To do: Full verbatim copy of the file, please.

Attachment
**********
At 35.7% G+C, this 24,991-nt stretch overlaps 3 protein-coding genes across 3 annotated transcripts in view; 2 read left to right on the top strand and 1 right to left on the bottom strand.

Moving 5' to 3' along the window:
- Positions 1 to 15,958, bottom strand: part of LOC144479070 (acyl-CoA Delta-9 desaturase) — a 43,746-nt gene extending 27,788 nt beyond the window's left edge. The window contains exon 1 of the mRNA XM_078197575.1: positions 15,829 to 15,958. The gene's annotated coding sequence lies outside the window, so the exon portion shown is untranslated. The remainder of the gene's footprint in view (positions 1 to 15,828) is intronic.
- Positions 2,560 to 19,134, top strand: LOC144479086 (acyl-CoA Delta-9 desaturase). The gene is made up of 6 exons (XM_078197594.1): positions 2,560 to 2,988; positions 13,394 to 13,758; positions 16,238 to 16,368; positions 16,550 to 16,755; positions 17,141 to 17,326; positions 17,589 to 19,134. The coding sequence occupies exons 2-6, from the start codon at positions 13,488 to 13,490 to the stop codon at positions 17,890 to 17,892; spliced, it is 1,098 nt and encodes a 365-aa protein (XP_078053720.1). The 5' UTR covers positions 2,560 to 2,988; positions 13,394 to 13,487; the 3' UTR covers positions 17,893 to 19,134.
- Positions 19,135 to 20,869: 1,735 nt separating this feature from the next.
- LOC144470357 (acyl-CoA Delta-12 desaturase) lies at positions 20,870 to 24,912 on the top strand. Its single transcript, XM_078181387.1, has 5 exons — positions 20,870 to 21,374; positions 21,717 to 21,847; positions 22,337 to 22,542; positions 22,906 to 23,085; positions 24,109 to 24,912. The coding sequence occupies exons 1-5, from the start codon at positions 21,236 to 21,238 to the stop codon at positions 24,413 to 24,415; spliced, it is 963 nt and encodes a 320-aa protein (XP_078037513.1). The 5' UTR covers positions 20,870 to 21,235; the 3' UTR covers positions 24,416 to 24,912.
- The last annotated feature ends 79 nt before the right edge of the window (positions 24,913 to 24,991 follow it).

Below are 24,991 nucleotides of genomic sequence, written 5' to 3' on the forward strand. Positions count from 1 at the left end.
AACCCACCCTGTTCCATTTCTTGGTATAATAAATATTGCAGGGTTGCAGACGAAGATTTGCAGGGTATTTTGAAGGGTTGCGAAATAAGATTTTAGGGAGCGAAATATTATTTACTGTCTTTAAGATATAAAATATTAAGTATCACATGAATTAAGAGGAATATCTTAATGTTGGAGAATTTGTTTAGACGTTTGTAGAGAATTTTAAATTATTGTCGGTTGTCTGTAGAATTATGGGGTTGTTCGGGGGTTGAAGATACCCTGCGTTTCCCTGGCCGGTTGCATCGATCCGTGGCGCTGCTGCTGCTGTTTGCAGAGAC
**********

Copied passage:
At 35.7% G+C, this 24,991-nt stretch overlaps 3 protein-coding genes across 3 annotated transcripts in view; 2 read left to right on the top strand and 1 right to left on the bottom strand.

Moving 5' to 3' along the window:
- Positions 1 to 15,958, bottom strand: part of LOC144479070 (acyl-CoA Delta-9 desaturase) — a 43,746-nt gene extending 27,788 nt beyond the window's left edge. The window contains exon 1 of the mRNA XM_078197575.1: positions 15,829 to 15,958. The gene's annotated coding sequence lies outside the window, so the exon portion shown is untranslated. The remainder of the gene's footprint in view (positions 1 to 15,828) is intronic.
- Positions 2,560 to 19,134, top strand: LOC144479086 (acyl-CoA Delta-9 desaturase). The gene is made up of 6 exons (XM_078197594.1): positions 2,560 to 2,988; positions 13,394 to 13,758; positions 16,238 to 16,368; positions 16,550 to 16,755; positions 17,141 to 17,326; positions 17,589 to 19,134. The coding sequence occupies exons 2-6, from the start codon at positions 13,488 to 13,490 to the stop codon at positions 17,890 to 17,892; spliced, it is 1,098 nt and encodes a 365-aa protein (XP_078053720.1). The 5' UTR covers positions 2,560 to 2,988; positions 13,394 to 13,487; the 3' UTR covers positions 17,893 to 19,134.
- Positions 19,135 to 20,869: 1,735 nt separating this feature from the next.
- LOC144470357 (acyl-CoA Delta-12 desaturase) lies at positions 20,870 to 24,912 on the top strand. Its single transcript, XM_078181387.1, has 5 exons — positions 20,870 to 21,374; positions 21,717 to 21,847; positions 22,337 to 22,542; positions 22,906 to 23,085; positions 24,109 to 24,912. The coding sequence occupies exons 1-5, from the start codon at positions 21,236 to 21,238 to the stop codon at positions 24,413 to 24,415; spliced, it is 963 nt and encodes a 320-aa protein (XP_078037513.1). The 5' UTR covers positions 20,870 to 21,235; the 3' UTR covers positions 24,416 to 24,912.
- The last annotated feature ends 79 nt before the right edge of the window (positions 24,913 to 24,991 follow it).

Below are 24,991 nucleotides of genomic sequence, written 5' to 3' on the forward strand. Positions count from 1 at the left end.
AACCCACCCTGTTCCATTTCTTGGTATAATAAATATTGCAGGGTTGCAGACGAAGATTTGCAGGGTATTTTGAAGGGTTGCGAAATAAGATTTTAGGGAGCGAAATATTATTTACTGTCTTTAAGATATAAAATATTAAGTATCACATGAATTAAGAGGAATATCTTAATGTTGGAGAATTTGTTTAGACGTTTGTAGAGAATTTTAAATTATTGTCGGTTGTCTGTAGAATTATGGGGTTGTTCGGGGGTTGAAGATACCCTGCGTTTCCCTGGCCGGTTGCATCGATCCGTGGCGCTGCTGCTGCTGTTTGCAGAGAC